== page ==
Researchers from Johnson & Johnson, AstraZeneca and the University of Oxford are working with other scientists to see if modifying their COVID-19 vaccines could reduce or eliminate the risk of rare but serious blood clots, The Wall Street Journal reported.
Teams at Johnson & Johnson, AstraZeneca and the University of Oxford are working with outside scientists to potentially modify their COVID-19 vaccines to reduce or eliminate the risk of rare but dangerous blood clots that have been linked to the shots, The Wall Street Journal (WSJ) reported on Tuesday, citing people close to the process.
The research is in its early stages, but “fast-developing clues into how the clots form — driven in part by independent scientists in Europe, the US and Canada — are boosting hopes of identifying the cause and possibly re-engineering AstraZeneca’s shot by next year”, the WSJ reported, citing some of the people close to the process.
It is not yet certain whether the two vaccines can be modified or whether it makes commercial sense to do so, the paper said.
A J&J spokesman told the WSJ that the company supports “continued research and analysis as we work with medical experts and global health authorities”.
AstraZeneca has said it is “actively working with the regulators and scientific community to understand these extremely rare blood-clotting events, including information to drive early diagnosis and intervention, and appropriate treatment”, the WSJ reported.
In April, the US Food and Drug Administration and the US Centers for Disease Control and Prevention (CDC) called for a pause in the use of J&J’s COVID-19 vaccine after it was linked to rare cases of severe blood clots, but they lifted the temporary halt after determining that the vaccine’s benefits outweighed its risks.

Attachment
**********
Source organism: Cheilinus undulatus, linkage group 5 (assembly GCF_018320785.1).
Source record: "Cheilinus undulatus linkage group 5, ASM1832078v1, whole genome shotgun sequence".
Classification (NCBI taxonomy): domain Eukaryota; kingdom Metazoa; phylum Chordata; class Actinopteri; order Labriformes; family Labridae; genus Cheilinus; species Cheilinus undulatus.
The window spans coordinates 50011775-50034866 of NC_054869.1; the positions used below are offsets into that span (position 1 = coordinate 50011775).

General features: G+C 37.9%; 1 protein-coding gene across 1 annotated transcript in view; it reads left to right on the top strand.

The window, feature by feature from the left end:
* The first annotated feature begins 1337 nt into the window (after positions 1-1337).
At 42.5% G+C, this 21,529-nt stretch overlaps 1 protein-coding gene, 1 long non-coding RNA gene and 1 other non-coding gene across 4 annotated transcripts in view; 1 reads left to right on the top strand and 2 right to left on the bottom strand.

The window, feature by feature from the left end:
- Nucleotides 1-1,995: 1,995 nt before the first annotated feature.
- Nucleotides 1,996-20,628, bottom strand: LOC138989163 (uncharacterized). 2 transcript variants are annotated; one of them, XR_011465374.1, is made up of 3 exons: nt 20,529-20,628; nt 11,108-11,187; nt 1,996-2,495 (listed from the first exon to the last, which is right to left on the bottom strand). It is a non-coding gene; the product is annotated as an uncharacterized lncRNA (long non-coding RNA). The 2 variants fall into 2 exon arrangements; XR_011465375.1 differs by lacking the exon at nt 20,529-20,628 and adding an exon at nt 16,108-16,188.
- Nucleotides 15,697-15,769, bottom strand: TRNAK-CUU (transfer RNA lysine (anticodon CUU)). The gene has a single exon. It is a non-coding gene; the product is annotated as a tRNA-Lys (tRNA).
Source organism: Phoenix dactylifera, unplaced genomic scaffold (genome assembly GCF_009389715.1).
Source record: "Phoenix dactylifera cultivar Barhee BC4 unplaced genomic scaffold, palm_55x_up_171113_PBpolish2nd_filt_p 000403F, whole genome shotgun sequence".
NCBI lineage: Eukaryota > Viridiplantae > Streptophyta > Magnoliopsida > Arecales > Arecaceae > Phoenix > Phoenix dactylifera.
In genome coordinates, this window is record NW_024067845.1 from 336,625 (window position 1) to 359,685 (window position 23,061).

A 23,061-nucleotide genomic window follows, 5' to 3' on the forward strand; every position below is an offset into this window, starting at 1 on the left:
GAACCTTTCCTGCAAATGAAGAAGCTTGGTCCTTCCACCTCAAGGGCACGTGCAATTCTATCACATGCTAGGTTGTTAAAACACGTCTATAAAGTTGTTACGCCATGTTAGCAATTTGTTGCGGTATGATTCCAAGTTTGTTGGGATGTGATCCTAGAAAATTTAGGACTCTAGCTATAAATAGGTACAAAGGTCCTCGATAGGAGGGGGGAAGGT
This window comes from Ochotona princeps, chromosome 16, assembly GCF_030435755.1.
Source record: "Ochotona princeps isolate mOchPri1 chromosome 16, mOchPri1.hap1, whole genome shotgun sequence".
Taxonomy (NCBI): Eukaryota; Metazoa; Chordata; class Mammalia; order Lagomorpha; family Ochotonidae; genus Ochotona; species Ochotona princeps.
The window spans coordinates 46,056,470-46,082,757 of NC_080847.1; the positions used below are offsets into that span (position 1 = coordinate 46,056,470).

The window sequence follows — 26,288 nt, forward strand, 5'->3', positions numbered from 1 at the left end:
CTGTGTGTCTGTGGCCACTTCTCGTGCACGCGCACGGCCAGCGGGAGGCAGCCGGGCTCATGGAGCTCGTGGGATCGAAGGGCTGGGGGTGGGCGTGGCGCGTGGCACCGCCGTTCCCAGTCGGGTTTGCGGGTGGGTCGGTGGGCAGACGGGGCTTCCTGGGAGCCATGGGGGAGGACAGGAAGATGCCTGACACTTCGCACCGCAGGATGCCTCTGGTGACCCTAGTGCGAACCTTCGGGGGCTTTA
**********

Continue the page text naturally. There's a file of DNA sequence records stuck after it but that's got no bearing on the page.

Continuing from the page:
The AstraZeneca vaccine has not been approved for use in the US but is widely used in other parts of the world. Regulators in the United Kingdom and Europe, where it has been extensively used, have recommended that younger people, who are thought to be more susceptible to the clots, receive a different COVID-19 vaccine, the WSJ reported.
Separately, both the J&J and AstraZeneca vaccines are being scrutinised for links to Guillain-Barre syndrome – a disorder in which the immune system attacks the nerves. On Monday, US regulators added a warning to the J&J vaccine of a small but increase risk of the disorder.
The CDC said in a statement on Monday that about 100 preliminary reports of Guillain-Barre syndrome have been detected after 12.8 million doses of J&J’s COVID-19 jab in the US.
Regulators in Europe have also recommended a similar warning that AstraZeneca’s COVID-19 vaccine could lead to an increased risk of Guillain-Barre syndrome.